As a result of the work of the HLAA-LC Chapter, the hospital became aware of the needs of people with communication issues that had not been met. The hospital has completed an extensive process and training to meet these needs. Following this workshop, Alicia Beymer will present Implementation of Special Accommodations for Patients with Hearing Loss in Health Care Settings which follows up the consumer actions in this presentation. It addresses how the hospital developed the process improvement in their hospital and clinic settings as well as an awareness of federal regulations and potential consequences.
Hearing Aid Delivery Model: An Update
Misty Shores, Au.D., audiologist, hi HealthInnovations
Elisa Williams, HAS, hi HealthInnovations
Hearing aid delivery in the U.S. has had many success stories. Many individuals benefit greatly from their hearing aids. However, the current delivery model has also created a challenge in getting help to people who need it. These challenges include cost, geographical barriers and access to a growing shortage of providers. hi HealthInnovations was created to increase awareness of hearing loss, and provide additional delivery options. The current status of program will be discussed.
For Better or Worse: Overcoming Hearing Loss as a Couple
Daniel McDermott, CCC-A, research audiologist, VA National Center for Rehabilitative Auditory Research (NCRAR), Portland VA Medical Center
M. Samantha Lewis, Ph.D., principal investigator, NCRAR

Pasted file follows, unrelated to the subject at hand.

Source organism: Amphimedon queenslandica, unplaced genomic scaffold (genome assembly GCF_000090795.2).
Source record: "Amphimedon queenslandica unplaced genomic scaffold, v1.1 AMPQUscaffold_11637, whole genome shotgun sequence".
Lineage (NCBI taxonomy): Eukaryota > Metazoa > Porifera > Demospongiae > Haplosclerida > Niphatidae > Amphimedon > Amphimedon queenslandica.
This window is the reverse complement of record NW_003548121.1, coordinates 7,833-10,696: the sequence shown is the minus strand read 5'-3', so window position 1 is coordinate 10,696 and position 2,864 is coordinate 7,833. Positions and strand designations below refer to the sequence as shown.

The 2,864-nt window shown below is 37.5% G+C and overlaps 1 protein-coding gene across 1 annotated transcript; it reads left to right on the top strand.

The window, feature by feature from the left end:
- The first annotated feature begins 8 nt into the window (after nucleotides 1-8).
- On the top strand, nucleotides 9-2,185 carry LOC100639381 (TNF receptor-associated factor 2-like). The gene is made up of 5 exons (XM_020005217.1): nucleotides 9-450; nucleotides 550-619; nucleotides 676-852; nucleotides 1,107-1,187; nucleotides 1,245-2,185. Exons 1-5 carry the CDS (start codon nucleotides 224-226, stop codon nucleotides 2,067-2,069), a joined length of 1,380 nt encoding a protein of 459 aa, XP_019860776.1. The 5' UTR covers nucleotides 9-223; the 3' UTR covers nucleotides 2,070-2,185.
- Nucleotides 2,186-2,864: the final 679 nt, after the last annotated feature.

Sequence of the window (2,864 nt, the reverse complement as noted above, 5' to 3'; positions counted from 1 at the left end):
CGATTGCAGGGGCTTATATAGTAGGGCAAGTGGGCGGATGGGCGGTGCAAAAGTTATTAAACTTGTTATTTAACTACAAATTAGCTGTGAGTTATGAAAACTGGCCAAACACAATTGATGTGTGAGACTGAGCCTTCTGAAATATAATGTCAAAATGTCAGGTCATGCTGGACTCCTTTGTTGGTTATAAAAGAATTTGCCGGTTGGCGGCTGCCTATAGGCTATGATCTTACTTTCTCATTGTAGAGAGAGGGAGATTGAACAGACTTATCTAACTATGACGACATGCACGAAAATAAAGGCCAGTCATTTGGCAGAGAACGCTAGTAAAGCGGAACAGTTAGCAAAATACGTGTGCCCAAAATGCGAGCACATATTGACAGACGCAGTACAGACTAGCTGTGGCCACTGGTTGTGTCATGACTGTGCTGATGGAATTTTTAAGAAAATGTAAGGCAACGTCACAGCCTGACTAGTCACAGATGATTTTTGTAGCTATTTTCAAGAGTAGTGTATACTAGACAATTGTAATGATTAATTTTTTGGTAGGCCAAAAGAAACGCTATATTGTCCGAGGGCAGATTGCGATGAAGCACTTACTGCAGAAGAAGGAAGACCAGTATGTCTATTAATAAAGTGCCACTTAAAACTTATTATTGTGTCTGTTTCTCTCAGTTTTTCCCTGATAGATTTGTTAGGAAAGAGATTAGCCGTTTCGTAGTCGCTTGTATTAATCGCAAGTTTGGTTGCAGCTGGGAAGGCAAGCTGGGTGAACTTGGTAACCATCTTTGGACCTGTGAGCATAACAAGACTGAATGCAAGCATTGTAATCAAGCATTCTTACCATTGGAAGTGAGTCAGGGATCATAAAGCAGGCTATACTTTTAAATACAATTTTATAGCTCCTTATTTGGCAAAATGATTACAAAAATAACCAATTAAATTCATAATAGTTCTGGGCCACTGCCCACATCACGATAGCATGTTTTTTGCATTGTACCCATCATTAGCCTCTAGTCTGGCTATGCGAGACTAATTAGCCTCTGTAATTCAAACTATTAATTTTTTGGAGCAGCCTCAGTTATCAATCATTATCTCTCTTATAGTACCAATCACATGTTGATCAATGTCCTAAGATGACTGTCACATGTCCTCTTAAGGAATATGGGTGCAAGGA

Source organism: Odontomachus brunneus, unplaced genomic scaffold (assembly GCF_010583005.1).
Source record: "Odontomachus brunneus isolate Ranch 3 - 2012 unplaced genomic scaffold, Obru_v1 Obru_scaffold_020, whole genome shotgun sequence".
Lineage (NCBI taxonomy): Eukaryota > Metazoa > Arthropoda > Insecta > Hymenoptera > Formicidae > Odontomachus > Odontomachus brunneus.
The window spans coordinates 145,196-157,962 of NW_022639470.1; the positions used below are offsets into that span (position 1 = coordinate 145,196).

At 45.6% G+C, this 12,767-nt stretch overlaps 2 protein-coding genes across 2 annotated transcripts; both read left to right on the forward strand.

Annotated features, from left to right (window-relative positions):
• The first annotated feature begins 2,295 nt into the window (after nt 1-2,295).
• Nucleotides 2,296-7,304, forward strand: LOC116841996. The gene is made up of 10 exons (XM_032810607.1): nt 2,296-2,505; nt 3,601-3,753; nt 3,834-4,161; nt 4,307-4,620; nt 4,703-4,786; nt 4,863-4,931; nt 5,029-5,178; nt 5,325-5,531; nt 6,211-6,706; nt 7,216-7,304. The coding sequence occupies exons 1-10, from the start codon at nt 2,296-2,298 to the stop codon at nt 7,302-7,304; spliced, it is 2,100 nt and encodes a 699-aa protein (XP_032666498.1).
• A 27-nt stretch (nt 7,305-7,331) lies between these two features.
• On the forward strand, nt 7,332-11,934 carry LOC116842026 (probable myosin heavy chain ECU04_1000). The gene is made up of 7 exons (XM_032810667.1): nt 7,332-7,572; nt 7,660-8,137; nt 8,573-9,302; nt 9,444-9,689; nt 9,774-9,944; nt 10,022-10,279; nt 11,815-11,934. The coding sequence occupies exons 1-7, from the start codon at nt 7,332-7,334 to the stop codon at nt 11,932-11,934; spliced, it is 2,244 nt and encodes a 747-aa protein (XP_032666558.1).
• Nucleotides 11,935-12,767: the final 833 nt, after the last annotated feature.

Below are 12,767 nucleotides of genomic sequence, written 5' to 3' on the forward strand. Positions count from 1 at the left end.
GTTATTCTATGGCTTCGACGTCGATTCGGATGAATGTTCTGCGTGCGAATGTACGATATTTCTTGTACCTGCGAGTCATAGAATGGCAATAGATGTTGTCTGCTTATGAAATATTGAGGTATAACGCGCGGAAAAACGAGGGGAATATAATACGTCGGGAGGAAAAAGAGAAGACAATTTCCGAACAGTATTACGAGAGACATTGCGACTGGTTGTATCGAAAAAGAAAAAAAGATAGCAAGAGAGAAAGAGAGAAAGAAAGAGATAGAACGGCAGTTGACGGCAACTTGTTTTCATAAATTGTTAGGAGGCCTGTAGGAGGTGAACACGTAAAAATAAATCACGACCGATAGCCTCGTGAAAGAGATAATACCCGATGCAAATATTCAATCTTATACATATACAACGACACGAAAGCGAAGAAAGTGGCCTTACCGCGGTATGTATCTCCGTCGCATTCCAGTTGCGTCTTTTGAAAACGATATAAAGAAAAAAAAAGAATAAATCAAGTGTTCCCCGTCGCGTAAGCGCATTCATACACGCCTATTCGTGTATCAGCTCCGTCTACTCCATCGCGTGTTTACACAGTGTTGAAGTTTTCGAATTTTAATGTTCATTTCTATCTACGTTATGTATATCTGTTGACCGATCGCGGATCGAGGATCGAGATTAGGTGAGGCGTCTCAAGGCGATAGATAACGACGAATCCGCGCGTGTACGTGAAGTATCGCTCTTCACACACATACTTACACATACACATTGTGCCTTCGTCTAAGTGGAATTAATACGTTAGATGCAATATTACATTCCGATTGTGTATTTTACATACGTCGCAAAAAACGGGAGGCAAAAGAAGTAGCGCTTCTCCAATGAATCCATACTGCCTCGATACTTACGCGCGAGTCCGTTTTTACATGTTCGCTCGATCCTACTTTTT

Cody Goheen, research assistant, NCRAR
Does your hearing loss negatively impact your partner? Is he/she a reason why you decided to get, and continue to use, your hearing aids? What role would you have liked your partner to play in the process of getting hearing aids? This presentation will share results and anecdotal reports from research that has examined these questions. We also will discuss how your use of hearing aids can impact your partner. Audience participation will be encouraged.
3 p.m. – 4:15 p.m.
Traveling the Globe with Hearing Aids and Cochlear Implants
Barbara Abineri, a bilateral cochlear implant recipient, volunteer cochlear implant mentor and Bionic Ear Association Chapter leader
Evelyn Gardner, a bilateral cochlear implant recipient, volunteer cochlear implant mentor and Bionic Ear Association Chapter leader
Has your hearing loss robbed you of the confidence to travel independently? Are you missing out on fun trips with family and friends because you don’t feel safe traveling with your hearing loss? Come learn some tips that will give you the confidence to travel safely by car, air, ship and train. Then hit the road and enjoy your travels!
We will include:
- What travel organizations (air, trains, ships) suggest that will aid accessibility
- How to keep your hearing devices safe while traveling, according to hearing aid and cochlear implant companies
- What to pack: device notification cards; ALDs and connectivity devices, chargers, etc.
- How to access power supplies in airports, hotels (in US and abroad), car, etc.
- How to feel safe in hotel rooms: shake-awake alarm clock, door emergency kits, etc.
- What the ADA law mandates for communication access that we can expect when traveling
- What to do in case of emergency
The Wireless Industry: Finding the Cell Phones or Mobile Devices to Meet Your Needs
NOTE: This workshop will run until 4:45 p.m.
Matthew Gerst, Esq., Counsel, External and State Affairs, CTIA-The Wireless Association®